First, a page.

Build a Better Family Vacation
Share a Rental With Another Family
Sharing a house or a condominium can keep costs down. It gives you more room to spread out than a hotel room does, plus a kitchen to cut down on restaurant meals. And the extra vacation-mates provide kids with built-in entertainment (other kids! Uncle Jimmy!) and supervision. Two good sources of vacation properties are resortquest.com, which manages a network of more than 17,000 rentals in the United States and Canada (specialty: beach and ski areas), and vacationrentals.com, which lists private homes in most states and on most continents at prices to suit various budgets.
Tip: Many newspapers have online classifieds for house swaps―a four-bedroom colonial in the Chicago suburbs, say, for your New York apartment. Or visit homeexchange.com or intervac.com, two swap agencies that do the work for you for a small fee ($99 to $150 a year).
Figure in Child Care
Tip: When you arrive at your hotel, take the kids on a quick tour. Show them the front desk, and explain this is where they should go if they get lost or have a question. And point out house phones they can use if they forget how to find their way back to the room.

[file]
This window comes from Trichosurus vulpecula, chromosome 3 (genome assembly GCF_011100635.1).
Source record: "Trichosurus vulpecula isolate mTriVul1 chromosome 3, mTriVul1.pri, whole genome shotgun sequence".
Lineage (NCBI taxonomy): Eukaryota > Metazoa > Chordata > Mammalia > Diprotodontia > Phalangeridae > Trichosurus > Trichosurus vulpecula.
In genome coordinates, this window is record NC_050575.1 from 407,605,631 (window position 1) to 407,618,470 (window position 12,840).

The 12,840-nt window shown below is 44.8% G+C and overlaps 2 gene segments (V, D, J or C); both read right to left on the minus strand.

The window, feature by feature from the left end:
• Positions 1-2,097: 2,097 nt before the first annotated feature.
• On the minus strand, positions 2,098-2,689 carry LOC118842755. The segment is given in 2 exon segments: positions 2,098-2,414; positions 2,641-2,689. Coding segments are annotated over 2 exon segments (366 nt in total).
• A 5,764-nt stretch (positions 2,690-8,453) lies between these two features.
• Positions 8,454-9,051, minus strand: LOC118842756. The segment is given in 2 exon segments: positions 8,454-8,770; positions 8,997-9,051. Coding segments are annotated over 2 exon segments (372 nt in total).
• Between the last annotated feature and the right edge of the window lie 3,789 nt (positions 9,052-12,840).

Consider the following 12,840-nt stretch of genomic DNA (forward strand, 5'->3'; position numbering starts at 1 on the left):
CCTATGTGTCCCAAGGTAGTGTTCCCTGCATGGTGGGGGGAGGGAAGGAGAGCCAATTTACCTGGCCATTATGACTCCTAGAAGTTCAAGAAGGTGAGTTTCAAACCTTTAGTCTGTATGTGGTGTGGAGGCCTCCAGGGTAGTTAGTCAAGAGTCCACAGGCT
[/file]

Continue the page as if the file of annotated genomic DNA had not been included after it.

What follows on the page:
Research Activities Before You Go
Put the Kids to Work
Involving the children in trip planning will relieve some of your burden. It will also send the message that this is everyone's vacation―so everyone needs to help make it fun and easy―and set a good tone for the whole trip. "If your child is mature enough, possibly as young as five or six, tell him where you're going and how you'll get there, then let him help make plans," says David Fassler, a clinical professor of psychiatry at the University of Vermont. In addition to engaging them and getting them enthused about going, helping to plan can lessen any anxiety kids may have about the trip, "like where they will be sleeping or new foods they may encounter," says Fassler. Online, older kids can research activities and places they'd like to visit; younger children can find the destination in an atlas and look in a travel book for pictures of what they're about to see. Assign each child a task while on vacation, advises Laurie LeComer, a consultant on child development and behavior and the author of A Parent's Guide to Developmental Delays (Perigee, $15, amazon.com): "They can help by making sure no toys are left behind, picking up the room each night, or carrying small bags." And let kids have the responsibility of packing their own carry-on bags. Give older kids a list; ask younger ones to pick out a few favorite toys, books, and outfits (you can help with the final cut).